How to grow... Beetroot

Rocket Growing Guides


Beetroot is delicious and colourful, and what’s more, it’s pretty easy to grow. This root veg does not need a huge amount of attention, or space as their roots do not go deep and they can be planted close together. You could happily grow 10-20 plants in a shallow planter, for example. They store quite well too, and pulling up your homegrown beets is one of the simplest pleasures in life.

  • Planting Tips
  • Common Problems
  • Chef's Corner

Choose a sunny site

Beets are best grown in a sunny spot with well-drained, fertile soil.


Grow in raised beds, traditional plots or containers/planters

Beetroots are easy to squeeze in wherever you have space. They don’t need much depth for their roots, so can even be grown in a shallow container. If you are growing them in pots, make sure they have about 15cm space each.


How far apart?

Plant beetroots 10-15cm apart


Keep soil moisture consistent

They need water, but not too much. Try not to let the soil dry out or fluctuate between being very dry and very waterlogged – During dry spells, water well, two or three times a week.


Weed between plants

Use an onion hoe to carefully weed between plants, without disturbing the beetroot themselves.


When to harvest

Beetroot is quite quick to grow and can be harvested a few weeks after planting. The best thing to do is check one of your beets when you think they’re ready, approx 4-5 weeks after planting. If you can’t see the crown of the root above the soil, then carefully dig one up with a garden fork, loosening the roots before you pull it up to check the size. Anything between ping pong ball size and cricket ball size is good. The leaves are edible too, use them as you would spinach/chard.


Storing beetroot

Beetroot stores well over winter. The easiest thing to do is pop them in a vegetable crate or sack and store them in a cool, dark place – an unheated outbuilding is perfect. Larger roots will store longer.

Leaf Spot

You may notice some chocolate brown/purple spots appearing on beetroot leaves. This is a form of fungal leaf spot that is more likely to affect you if you’re in a wet but mild part of the country, like Cornwall, for example.

It’s not really a major problem, and tends to be more of an issue because it is aesthetically unappealing (you can still eat the leaves, cooked, if they have a few spots on and it shouldn’t affect the roots). You can pick off and remove affected leaves to try and prevent spread.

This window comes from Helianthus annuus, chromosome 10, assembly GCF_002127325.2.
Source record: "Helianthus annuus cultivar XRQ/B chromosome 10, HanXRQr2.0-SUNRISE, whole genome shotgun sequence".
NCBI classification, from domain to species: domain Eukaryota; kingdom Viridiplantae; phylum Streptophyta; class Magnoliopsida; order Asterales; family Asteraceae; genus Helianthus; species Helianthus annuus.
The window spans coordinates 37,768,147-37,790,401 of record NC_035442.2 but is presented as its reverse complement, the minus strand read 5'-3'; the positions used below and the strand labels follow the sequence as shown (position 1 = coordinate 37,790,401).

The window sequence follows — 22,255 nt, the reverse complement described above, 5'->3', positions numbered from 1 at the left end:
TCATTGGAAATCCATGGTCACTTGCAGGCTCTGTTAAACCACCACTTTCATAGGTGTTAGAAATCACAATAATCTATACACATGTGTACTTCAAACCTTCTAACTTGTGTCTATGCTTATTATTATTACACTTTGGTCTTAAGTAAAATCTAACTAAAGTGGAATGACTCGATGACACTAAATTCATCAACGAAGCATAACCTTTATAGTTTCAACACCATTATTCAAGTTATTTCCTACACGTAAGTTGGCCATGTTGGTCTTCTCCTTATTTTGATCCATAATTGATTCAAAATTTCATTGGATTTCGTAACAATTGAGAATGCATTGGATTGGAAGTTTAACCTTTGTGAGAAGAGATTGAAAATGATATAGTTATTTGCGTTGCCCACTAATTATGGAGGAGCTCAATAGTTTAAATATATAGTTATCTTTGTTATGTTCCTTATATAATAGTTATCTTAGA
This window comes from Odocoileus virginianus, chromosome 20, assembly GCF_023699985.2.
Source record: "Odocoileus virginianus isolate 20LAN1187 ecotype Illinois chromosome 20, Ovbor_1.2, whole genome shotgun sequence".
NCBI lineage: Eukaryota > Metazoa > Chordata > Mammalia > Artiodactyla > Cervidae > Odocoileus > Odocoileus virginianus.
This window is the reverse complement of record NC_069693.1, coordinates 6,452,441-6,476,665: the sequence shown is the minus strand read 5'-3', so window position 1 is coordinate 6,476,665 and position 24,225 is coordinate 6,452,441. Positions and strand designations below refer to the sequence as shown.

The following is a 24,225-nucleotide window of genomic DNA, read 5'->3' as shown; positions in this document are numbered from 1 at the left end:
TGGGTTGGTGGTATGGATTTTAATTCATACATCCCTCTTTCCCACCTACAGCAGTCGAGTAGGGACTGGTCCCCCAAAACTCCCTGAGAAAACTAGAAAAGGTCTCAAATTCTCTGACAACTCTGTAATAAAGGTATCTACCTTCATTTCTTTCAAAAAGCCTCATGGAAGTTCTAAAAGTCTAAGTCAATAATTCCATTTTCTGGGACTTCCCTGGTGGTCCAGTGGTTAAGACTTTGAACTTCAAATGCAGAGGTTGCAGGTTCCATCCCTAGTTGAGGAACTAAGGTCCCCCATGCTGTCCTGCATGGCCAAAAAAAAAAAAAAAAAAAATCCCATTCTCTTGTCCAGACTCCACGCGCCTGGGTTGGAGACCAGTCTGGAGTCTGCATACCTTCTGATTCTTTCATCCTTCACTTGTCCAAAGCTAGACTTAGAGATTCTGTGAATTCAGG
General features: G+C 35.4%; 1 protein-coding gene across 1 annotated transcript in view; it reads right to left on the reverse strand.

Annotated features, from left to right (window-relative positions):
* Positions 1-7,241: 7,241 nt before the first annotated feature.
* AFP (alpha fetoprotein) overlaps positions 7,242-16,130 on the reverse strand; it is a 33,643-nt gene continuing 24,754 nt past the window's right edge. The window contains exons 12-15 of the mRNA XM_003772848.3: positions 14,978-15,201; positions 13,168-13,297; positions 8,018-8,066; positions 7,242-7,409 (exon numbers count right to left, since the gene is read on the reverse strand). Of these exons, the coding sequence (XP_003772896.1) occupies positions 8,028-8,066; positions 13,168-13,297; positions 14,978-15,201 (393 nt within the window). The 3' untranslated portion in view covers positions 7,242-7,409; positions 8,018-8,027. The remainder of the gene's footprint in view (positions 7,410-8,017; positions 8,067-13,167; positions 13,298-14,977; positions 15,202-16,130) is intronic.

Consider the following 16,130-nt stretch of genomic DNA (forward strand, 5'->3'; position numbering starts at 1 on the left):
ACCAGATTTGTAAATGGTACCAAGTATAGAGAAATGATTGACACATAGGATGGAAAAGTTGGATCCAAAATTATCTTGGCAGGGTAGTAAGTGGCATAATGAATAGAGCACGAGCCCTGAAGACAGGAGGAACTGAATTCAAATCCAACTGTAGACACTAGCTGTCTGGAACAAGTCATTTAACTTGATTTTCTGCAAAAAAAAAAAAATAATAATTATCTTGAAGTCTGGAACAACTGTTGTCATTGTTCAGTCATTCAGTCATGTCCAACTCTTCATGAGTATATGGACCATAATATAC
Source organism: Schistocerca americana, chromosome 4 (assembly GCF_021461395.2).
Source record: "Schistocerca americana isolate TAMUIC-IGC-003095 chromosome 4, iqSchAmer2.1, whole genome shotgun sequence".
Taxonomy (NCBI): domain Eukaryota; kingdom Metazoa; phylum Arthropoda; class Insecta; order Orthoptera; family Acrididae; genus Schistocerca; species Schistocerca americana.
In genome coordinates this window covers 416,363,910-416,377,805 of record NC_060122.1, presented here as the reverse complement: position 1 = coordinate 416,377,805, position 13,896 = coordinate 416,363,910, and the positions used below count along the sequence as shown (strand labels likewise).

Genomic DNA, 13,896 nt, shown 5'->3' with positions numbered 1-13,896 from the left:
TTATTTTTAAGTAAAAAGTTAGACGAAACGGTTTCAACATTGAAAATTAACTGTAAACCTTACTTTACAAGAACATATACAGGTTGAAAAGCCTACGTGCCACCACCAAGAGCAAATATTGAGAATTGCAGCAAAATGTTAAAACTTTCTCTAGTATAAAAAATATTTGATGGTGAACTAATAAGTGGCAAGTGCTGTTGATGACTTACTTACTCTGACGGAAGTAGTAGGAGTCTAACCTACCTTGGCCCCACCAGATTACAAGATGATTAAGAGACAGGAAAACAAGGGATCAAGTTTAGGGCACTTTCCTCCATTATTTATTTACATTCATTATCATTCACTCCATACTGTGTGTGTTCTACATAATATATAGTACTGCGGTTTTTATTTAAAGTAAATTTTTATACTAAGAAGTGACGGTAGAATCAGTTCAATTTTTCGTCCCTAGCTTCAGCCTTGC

Split roots

If, when you harvest your beetroot, you see that they are split and have a big crack in them, this is undoubtedly caused by the plant being subjected to very wet and then very dry soil. It’s annoying, but at least you can still eat them!

Rats, Mice & Voles

You may get a nasty surprise when you pull up your beetroots and find that most of the root has been nibbled away. Rodents have a sneaky habit of tunnelling underground and getting to the root whilst leaving the leaves growing happily above the surface. Try to keep rodent levels to a minimum in the plot!

Storage Tips

Beetroot stores well over winter. The easiest thing to do is twist the leaves off, leave them unwashed and pop them in a vegetable crate or sack. Store them in a cool, dark place – an unheated outbuilding is perfect. Larger roots will store longer.

If you’re not storing them for a long time, you can harvest them and keep them in the fridge or veg basket for a few days in the kitchen.

Ways to cook

We cannot recommend enough roasted beetroot. They have such sweet flavour, and it makes a real change from potatoes and parsnips with a Sunday Roast.

Raw beetroot is good for adding to salads – grated and mixed with a little lemon juice, olive oil and salt and pepper.

You can also add cooked beetroot to homemade hummus before blending it – you get a lovely colour!